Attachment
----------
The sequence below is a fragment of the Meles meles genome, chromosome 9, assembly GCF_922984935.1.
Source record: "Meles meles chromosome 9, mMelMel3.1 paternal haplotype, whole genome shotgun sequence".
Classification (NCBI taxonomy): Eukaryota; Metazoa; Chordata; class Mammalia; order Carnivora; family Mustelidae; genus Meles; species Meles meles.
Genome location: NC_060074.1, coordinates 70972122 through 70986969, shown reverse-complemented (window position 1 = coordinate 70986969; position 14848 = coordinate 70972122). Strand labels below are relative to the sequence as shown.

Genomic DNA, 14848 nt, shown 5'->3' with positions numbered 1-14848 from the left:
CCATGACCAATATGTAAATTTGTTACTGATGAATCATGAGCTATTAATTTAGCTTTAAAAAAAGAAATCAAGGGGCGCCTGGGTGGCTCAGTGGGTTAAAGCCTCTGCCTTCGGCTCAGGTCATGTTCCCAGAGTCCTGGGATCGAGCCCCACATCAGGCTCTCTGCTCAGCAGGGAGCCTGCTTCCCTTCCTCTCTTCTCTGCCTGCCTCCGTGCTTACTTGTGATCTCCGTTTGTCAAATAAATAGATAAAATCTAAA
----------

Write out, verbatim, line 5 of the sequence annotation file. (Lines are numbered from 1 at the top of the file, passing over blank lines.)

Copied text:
Genomic DNA, 14848 nt, shown 5'->3' with positions numbered 1-14848 from the left: